Immediate Notice of an Election to Rescind is Generally Not Necessary

If a party fails to meet a timeline, such a clause applies. Is it entitled to immediate notice of whether the innocent party elects to rescind the contract?  In Jackson, the answer was no.  Absent something more, an innocent party does not lose the right to rescind merely by failing to give such notice.  Having said this, the innocent party “must not use his position unfairly.”

The “Time is of the Essence” Clause Must Generally Be Related to a Specific Timeline in the Contract

What if an agreement includes such a clause but does not specify a timeline to which it applies?  This was one of the issues in More v. 1362279 Ontario Ltd. (Seiko Homes).  In that case, the Ontario Court of Appeal affirmed the lower court decision that the innocent party could not rely on the “time is of the essence” clause.  This was for various reasons; however, the Court noted that such a clause “is of limited assistance to courts interpreting a contract where the contract is otherwise silent on the deadline to perform the obligations” under it.  

Failure to Meet a Timeline Generally Will Not Be Excused

Where a contract contains a “time is of the essence” clause, it appears that the failure to meet a deadline will not be excused just because the failure is inadvertent or the innocent party suffers no prejudice as a result (see Jackson as referenced in 6844987 Canada Inc. v. The United People of Canada/Les Peuple Unis du Canada).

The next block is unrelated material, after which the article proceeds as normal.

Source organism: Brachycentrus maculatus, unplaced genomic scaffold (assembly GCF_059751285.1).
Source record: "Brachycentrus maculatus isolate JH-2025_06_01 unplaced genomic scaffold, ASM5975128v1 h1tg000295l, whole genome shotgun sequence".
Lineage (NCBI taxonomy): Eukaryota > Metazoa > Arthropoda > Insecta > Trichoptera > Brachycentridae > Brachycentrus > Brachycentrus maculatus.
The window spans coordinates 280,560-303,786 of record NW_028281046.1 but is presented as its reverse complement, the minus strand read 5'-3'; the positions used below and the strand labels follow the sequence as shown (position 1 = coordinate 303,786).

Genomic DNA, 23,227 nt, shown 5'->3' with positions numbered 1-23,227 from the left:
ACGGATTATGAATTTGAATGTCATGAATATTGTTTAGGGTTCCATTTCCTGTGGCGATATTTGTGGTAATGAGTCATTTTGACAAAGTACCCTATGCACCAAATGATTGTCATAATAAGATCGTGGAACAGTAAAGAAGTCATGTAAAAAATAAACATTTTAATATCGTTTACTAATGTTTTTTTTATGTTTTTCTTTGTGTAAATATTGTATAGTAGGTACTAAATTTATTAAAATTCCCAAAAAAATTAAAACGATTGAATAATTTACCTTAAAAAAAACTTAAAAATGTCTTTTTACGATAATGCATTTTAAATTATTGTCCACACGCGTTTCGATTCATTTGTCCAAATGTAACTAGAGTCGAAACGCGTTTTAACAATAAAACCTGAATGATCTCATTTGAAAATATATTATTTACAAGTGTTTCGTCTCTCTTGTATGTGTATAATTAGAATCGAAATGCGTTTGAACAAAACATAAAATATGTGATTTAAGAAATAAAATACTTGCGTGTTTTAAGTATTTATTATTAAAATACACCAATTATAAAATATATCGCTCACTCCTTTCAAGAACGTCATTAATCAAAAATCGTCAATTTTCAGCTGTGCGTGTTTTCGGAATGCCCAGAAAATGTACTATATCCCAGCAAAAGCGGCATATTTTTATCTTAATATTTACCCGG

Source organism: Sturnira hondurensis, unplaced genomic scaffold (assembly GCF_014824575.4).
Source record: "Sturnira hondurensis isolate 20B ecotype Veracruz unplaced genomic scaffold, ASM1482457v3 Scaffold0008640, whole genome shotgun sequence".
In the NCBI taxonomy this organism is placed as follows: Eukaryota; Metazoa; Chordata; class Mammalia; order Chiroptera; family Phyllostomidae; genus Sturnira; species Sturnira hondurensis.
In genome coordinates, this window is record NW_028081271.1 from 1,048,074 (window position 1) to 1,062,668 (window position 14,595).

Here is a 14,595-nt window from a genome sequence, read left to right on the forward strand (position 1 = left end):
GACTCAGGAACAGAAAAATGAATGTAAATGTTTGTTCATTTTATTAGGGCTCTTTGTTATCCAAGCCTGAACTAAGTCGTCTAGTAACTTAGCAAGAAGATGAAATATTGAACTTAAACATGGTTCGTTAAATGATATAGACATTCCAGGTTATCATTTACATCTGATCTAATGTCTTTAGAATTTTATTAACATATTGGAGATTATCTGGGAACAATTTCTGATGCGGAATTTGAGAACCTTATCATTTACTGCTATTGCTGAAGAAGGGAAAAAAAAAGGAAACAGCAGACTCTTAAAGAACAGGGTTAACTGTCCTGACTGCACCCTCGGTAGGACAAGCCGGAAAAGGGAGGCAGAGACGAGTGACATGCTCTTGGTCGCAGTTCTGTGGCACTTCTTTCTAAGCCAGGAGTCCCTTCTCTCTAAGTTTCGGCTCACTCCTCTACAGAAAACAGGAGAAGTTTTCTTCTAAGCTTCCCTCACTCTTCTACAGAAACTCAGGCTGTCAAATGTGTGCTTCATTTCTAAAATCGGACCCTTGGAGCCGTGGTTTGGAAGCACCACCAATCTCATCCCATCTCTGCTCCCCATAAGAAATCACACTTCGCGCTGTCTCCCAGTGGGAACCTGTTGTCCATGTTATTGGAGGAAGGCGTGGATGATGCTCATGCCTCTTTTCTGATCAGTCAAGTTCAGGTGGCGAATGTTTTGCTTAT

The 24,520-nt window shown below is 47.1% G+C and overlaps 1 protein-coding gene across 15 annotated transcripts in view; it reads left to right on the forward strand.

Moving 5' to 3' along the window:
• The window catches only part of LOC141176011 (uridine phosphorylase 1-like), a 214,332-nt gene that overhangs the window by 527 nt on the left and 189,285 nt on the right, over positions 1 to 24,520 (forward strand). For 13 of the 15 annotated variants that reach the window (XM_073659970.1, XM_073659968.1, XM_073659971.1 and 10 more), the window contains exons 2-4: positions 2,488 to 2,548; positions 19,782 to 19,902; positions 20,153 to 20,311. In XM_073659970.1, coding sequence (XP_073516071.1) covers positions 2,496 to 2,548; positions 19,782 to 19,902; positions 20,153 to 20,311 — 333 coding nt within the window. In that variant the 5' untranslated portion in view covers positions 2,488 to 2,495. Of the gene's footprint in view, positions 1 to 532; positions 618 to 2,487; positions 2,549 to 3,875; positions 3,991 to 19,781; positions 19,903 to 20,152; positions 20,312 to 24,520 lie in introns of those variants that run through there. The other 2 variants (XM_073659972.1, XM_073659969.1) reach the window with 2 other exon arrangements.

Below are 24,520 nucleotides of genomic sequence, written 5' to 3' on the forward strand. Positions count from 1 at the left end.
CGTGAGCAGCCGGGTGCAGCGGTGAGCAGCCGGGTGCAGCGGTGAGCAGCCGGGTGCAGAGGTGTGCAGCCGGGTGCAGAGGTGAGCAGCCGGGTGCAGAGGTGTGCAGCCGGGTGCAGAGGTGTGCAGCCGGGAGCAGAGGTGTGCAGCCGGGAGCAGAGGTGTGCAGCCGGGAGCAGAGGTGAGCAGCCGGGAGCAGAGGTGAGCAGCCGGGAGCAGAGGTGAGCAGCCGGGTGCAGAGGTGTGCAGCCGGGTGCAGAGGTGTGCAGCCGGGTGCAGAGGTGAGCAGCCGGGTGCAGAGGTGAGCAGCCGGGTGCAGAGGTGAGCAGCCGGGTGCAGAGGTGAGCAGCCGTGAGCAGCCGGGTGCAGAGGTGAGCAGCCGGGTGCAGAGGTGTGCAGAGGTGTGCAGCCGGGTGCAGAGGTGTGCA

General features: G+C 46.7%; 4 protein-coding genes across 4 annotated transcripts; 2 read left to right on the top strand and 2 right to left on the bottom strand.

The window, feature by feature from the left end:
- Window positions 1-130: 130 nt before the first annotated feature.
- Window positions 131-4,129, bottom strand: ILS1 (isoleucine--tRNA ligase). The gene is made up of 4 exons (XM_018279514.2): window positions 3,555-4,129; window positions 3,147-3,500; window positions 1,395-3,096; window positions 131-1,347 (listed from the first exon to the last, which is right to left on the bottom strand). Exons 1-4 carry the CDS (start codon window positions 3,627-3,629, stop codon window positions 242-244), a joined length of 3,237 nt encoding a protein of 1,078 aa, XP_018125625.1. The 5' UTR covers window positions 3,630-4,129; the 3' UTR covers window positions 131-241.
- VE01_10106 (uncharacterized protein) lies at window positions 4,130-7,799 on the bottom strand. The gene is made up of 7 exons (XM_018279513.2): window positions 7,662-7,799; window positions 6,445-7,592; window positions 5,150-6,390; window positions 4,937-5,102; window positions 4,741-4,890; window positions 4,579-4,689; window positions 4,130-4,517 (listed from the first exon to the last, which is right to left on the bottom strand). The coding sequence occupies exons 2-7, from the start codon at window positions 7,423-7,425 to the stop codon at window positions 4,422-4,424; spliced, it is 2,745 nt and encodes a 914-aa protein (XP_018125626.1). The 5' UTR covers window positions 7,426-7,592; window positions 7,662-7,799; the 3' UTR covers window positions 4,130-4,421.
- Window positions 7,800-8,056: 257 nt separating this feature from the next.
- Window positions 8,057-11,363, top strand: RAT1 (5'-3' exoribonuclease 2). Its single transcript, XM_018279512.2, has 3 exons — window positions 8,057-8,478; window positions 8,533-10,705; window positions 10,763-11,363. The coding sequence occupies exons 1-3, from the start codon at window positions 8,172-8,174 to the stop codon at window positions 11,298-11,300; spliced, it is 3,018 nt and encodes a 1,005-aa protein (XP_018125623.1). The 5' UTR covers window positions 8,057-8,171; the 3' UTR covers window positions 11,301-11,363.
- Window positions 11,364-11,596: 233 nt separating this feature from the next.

Vendors Must Act in Good Faith and Take Reasonable Steps to Complete Contract

One exception to the principle that a “time is of the essence” clause should be strictly applied relates to the party’s conduct that wishes to rely on the clause.  For example, where a seller does not act “in good faith” in the performance of its obligations under the agreement and as a result the buyer does not meet the deadline, the seller may not be permitted to rely on such a clause.  It should be noted that a seller “is under a duty to act in good faith and to take all reasonable steps to complete the contract” (see 801 Assets Inc. v. 605446 Ontario Limited).

Absent something more, simply requiring a buyer to comply with a time limit in a contract does not constitute “bad faith” (per Deangelis v. Weldin Properties (Haig) Inc.).

The “Time is of the Essence” clause is an essential feature of standard form agreements of purchase and sale.  Where a contract contains such a clause and imposes deadlines on a party, that party would be well-advised to ensure it meets the deadline.  Where a party is at risk of missing a deadline, it should immediately seek to obtain a properly executed written amendment with the other party to ensure a missed deadline does not result in the contract being rescinded.

Contact the Litigation Lawyers at Milosevic & Associates for Advice and Representation on Commercial Real Estate Litigation and Contract Disputes

The experienced legal team at Milosevic & Associates in Toronto is available to provide strategic and effective advice about commercial real estate litigation and contractual disputes.  Contact us online or by phone at (416) 916-1387 for a consultation.